What really got me interested in making mustard at home though, is my daughter. Although she doesn't like anything even remotely spicy as a rule, she LOVES mustard on her sandwiches. She started out with honey-mustard, but now loves plain American mustard. My standard mustard these days is the spicy brown kind, which she's still not really sure about though, mostly because the word 'spicy' in the name. When I told her I was going to try and make mustard, she was really intrigued, so I decided that my first mustard would be American style.
American mustard gets its distinctive yellow color from the addition of turmeric, which turns the pale yellow of yellow mustard paste nearly flourescent. You can of course make a pretty good mustard by mixing dry mustard powder with water, and adding whatever else you want to the mix, but that just wouldn't be the Luddite way, would it? No, I started with the seeds.
I got to work, adding a quarter cup of yellow mustard seeds to a canning jar along with a quarter cup of vinegar. I added a teaspoon of turmeric, salt, and pepper, closed the jar up, and shook it well. Then I put it on the shelf for a couple days, until I could get back to it.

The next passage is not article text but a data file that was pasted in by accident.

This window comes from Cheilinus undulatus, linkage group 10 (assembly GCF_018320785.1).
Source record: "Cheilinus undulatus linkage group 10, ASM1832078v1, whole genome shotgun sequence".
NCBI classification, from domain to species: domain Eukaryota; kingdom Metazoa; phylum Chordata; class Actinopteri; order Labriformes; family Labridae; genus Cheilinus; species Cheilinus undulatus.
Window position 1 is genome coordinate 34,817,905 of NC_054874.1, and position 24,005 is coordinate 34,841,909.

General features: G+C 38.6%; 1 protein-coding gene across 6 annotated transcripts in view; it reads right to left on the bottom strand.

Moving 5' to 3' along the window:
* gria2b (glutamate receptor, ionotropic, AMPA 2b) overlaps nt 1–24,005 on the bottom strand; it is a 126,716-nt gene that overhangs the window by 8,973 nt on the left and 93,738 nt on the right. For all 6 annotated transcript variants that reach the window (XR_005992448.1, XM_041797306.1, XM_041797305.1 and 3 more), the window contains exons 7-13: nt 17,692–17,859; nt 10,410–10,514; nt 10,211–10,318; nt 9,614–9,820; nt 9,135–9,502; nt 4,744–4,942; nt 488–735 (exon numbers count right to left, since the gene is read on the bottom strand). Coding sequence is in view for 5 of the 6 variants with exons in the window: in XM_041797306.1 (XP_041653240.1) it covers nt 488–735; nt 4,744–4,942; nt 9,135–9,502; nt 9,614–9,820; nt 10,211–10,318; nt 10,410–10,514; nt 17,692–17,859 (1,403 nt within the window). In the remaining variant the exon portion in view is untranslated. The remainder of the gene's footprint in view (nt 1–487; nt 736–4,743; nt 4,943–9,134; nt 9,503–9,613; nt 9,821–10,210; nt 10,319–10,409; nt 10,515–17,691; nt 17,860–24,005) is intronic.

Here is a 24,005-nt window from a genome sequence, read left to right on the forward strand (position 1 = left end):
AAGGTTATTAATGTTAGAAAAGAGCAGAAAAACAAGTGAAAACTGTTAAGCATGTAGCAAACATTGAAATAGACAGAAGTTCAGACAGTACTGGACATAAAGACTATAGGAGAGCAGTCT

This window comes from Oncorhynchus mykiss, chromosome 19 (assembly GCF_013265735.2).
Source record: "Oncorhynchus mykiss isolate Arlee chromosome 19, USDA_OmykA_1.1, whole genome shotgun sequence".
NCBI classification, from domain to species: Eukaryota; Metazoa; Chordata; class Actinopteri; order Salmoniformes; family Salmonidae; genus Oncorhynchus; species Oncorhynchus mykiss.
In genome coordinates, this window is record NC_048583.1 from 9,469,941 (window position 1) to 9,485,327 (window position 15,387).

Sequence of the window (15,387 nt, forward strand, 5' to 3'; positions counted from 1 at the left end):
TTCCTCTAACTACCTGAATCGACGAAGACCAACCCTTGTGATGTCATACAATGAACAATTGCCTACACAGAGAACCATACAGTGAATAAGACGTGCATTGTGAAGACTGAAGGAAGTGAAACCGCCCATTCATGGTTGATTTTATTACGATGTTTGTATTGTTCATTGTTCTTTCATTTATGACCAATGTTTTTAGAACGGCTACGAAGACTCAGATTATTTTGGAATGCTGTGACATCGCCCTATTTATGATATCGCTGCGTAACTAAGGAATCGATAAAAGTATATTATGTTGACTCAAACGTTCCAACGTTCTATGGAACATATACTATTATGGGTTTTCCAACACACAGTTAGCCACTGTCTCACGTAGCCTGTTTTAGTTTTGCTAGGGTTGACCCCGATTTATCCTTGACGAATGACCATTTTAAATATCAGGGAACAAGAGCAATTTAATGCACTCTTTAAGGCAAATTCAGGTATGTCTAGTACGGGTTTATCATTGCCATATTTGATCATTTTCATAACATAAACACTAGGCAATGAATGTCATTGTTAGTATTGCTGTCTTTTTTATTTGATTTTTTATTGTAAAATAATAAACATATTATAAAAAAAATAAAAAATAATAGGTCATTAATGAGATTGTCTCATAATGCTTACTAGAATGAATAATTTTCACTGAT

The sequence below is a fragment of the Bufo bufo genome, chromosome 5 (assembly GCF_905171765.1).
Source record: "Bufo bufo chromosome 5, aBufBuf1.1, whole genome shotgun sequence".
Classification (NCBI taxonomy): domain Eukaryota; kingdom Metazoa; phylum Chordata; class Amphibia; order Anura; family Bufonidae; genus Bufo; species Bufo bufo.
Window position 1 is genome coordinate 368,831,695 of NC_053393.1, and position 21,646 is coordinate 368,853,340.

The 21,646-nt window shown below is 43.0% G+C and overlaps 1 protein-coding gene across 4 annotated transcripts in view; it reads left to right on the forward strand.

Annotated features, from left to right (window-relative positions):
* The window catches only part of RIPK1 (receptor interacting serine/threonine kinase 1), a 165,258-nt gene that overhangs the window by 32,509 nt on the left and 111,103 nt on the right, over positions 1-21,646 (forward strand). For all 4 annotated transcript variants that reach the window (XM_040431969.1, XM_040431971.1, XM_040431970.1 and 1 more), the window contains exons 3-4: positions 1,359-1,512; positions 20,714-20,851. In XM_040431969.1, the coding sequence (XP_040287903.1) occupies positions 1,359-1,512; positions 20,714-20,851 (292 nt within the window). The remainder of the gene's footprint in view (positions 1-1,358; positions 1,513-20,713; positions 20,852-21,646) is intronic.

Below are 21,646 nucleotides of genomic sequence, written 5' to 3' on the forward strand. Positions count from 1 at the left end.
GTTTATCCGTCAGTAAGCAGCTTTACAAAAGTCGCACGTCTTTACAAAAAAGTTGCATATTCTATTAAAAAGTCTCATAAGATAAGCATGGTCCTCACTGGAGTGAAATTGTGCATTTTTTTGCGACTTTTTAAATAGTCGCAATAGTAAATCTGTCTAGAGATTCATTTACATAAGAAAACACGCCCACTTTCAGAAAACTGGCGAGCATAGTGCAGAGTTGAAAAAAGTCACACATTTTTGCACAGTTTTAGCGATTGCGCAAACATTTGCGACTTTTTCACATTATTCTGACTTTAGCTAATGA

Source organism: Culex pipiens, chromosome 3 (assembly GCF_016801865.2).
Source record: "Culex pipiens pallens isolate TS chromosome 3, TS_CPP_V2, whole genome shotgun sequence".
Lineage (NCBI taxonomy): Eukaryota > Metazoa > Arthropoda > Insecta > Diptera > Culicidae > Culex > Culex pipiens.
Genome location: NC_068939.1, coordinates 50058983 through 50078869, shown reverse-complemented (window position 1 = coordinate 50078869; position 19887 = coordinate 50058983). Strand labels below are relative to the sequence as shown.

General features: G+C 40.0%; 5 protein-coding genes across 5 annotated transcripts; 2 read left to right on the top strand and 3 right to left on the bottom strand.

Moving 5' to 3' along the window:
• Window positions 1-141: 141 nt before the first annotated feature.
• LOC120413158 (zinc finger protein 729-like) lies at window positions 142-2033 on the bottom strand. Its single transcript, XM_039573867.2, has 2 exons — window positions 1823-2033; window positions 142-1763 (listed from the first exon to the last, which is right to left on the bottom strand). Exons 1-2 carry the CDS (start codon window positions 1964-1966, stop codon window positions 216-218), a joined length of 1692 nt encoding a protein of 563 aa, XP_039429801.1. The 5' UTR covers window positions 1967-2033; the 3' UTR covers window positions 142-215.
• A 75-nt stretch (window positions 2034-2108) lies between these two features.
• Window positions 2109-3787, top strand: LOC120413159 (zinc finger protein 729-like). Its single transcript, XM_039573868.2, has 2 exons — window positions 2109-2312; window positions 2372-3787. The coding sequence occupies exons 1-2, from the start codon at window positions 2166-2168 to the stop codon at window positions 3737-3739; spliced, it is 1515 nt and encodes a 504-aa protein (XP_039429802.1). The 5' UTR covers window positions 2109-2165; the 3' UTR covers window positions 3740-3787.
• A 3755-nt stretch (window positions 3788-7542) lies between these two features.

As would be expected, when I got back to it last night, the seeds had soaked up nearly all of the liquid, and had swelled accordingly. I dumped the whole mixture into my blender, added a little water, and set my controls for 'liquefy'. I turned it off less than a minute later because there wasn't enough liquid, and the blender couldn't really do it's thing. It definitely was starting to look like mustard though - so I tasted it. Man, that was extreme! Besides adding some more water, I added a little more salt, and a teaspoon of sugar. The blender did it's thing, and turned the conglomeration into a nice, thick, mustard-looking paste. It was still super strong though, so I added a little more salt, some more sugar, and blended it again. The result was better, but still not right, and only marginally appealing. I was considering dumping the batch and starting over, when I noticed the open bottle of wine I had on the counter. What the heck? I thought, and added about a quarter cup. The result was still very strong, more runny than I like, but tasty enough to actually use, so I jarred it back up and stuck it in the fridge. I've got a couple pounds of Kielbasa waiting for it's date night with that mustard.